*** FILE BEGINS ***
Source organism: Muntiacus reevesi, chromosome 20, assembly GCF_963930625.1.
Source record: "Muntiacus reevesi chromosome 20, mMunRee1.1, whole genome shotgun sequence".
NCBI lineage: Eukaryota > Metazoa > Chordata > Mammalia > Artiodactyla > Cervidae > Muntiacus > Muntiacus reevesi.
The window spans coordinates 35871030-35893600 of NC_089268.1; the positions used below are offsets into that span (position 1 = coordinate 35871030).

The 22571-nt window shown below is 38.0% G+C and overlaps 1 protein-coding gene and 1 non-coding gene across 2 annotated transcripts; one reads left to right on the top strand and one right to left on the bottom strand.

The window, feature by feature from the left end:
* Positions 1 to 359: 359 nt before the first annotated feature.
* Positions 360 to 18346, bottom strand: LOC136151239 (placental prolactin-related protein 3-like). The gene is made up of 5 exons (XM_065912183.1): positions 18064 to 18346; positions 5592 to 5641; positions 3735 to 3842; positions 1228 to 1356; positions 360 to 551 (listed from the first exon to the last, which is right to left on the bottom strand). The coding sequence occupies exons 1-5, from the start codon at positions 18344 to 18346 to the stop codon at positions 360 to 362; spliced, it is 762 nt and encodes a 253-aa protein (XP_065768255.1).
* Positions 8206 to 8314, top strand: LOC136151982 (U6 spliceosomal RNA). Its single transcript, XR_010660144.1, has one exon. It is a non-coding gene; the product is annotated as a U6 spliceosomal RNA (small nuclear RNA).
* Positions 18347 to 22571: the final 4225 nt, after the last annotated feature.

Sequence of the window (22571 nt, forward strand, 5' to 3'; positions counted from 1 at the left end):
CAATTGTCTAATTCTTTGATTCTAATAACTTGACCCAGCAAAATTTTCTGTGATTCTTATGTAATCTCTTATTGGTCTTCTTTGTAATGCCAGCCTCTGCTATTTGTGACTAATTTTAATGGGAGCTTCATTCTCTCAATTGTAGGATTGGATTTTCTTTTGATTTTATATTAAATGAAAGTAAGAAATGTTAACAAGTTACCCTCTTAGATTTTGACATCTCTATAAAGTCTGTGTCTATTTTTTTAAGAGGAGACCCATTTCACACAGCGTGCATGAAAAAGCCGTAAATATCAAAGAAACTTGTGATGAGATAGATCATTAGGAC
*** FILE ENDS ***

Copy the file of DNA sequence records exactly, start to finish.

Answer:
Source organism: Muntiacus reevesi, chromosome 20, assembly GCF_963930625.1.
Source record: "Muntiacus reevesi chromosome 20, mMunRee1.1, whole genome shotgun sequence".
NCBI lineage: Eukaryota > Metazoa > Chordata > Mammalia > Artiodactyla > Cervidae > Muntiacus > Muntiacus reevesi.
The window spans coordinates 35871030-35893600 of NC_089268.1; the positions used below are offsets into that span (position 1 = coordinate 35871030).

The 22571-nt window shown below is 38.0% G+C and overlaps 1 protein-coding gene and 1 non-coding gene across 2 annotated transcripts; one reads left to right on the top strand and one right to left on the bottom strand.

The window, feature by feature from the left end:
* Positions 1 to 359: 359 nt before the first annotated feature.
* Positions 360 to 18346, bottom strand: LOC136151239 (placental prolactin-related protein 3-like). The gene is made up of 5 exons (XM_065912183.1): positions 18064 to 18346; positions 5592 to 5641; positions 3735 to 3842; positions 1228 to 1356; positions 360 to 551 (listed from the first exon to the last, which is right to left on the bottom strand). The coding sequence occupies exons 1-5, from the start codon at positions 18344 to 18346 to the stop codon at positions 360 to 362; spliced, it is 762 nt and encodes a 253-aa protein (XP_065768255.1).
* Positions 8206 to 8314, top strand: LOC136151982 (U6 spliceosomal RNA). Its single transcript, XR_010660144.1, has one exon. It is a non-coding gene; the product is annotated as a U6 spliceosomal RNA (small nuclear RNA).
* Positions 18347 to 22571: the final 4225 nt, after the last annotated feature.

Sequence of the window (22571 nt, forward strand, 5' to 3'; positions counted from 1 at the left end):
CAATTGTCTAATTCTTTGATTCTAATAACTTGACCCAGCAAAATTTTCTGTGATTCTTATGTAATCTCTTATTGGTCTTCTTTGTAATGCCAGCCTCTGCTATTTGTGACTAATTTTAATGGGAGCTTCATTCTCTCAATTGTAGGATTGGATTTTCTTTTGATTTTATATTAAATGAAAGTAAGAAATGTTAACAAGTTACCCTCTTAGATTTTGACATCTCTATAAAGTCTGTGTCTATTTTTTTAAGAGGAGACCCATTTCACACAGCGTGCATGAAAAAGCCGTAAATATCAAAGAAACTTGTGATGAGATAGATCATTAGGAC